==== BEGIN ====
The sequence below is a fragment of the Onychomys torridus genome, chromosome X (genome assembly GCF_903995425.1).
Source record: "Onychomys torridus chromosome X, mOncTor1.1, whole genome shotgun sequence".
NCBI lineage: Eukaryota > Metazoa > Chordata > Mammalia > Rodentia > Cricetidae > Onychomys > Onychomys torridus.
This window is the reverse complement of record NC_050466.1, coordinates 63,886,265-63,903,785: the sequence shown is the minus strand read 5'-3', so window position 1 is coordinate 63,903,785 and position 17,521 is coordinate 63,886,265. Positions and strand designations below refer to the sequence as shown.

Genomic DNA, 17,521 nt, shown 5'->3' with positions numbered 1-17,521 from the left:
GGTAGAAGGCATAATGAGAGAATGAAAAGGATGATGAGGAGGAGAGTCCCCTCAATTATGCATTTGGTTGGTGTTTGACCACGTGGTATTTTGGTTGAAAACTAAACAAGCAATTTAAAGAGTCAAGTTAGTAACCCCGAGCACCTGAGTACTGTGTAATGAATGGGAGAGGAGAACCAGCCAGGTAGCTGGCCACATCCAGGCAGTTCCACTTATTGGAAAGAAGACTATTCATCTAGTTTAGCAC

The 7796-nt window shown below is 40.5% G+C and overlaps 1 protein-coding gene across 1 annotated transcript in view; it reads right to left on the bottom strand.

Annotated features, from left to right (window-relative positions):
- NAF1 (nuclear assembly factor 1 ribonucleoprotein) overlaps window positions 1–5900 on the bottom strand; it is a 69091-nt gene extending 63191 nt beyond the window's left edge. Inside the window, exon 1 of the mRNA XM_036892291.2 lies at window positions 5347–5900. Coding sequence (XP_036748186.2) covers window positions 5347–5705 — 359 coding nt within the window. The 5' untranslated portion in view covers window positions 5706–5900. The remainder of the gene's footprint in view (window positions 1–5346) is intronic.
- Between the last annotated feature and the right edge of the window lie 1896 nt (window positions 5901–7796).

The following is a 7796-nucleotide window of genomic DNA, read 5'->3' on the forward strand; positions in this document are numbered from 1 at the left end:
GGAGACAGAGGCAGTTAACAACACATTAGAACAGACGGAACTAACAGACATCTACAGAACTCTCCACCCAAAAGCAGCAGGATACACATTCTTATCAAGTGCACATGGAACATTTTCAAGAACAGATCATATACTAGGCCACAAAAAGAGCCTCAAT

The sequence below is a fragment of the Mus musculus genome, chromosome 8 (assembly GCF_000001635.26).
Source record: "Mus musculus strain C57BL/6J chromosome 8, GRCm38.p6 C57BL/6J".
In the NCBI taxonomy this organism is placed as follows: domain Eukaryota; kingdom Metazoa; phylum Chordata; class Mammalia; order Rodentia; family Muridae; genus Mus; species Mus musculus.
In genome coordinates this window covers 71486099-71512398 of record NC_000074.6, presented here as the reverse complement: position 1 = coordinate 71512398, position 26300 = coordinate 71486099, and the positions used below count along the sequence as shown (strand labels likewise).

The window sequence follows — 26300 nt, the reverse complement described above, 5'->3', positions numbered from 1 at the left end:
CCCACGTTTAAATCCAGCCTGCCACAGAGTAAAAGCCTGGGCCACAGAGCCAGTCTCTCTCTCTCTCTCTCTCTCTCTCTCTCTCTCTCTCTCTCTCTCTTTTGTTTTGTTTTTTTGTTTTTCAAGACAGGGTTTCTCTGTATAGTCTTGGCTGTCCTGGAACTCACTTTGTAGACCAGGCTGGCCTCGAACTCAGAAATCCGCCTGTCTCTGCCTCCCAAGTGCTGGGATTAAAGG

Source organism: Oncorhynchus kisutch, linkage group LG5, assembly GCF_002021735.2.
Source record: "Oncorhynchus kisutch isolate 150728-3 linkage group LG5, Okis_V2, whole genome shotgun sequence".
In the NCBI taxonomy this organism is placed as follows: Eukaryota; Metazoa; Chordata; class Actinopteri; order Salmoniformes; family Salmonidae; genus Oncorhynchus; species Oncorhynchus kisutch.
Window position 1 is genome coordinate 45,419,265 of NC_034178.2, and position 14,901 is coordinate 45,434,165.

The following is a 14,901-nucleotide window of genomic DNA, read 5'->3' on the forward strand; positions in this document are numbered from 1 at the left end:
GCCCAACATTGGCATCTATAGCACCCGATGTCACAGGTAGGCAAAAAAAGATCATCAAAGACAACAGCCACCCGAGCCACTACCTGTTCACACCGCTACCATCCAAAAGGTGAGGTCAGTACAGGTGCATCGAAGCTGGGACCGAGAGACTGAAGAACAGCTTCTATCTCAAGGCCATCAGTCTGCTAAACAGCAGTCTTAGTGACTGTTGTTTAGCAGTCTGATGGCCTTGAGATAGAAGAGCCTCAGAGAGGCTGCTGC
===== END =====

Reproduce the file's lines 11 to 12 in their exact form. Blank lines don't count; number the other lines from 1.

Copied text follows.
The following is a 7796-nucleotide window of genomic DNA, read 5'->3' on the forward strand; positions in this document are numbered from 1 at the left end:
GGAGACAGAGGCAGTTAACAACACATTAGAACAGACGGAACTAACAGACATCTACAGAACTCTCCACCCAAAAGCAGCAGGATACACATTCTTATCAAGTGCACATGGAACATTTTCAAGAACAGATCATATACTAGGCCACAAAAAGAGCCTCAAT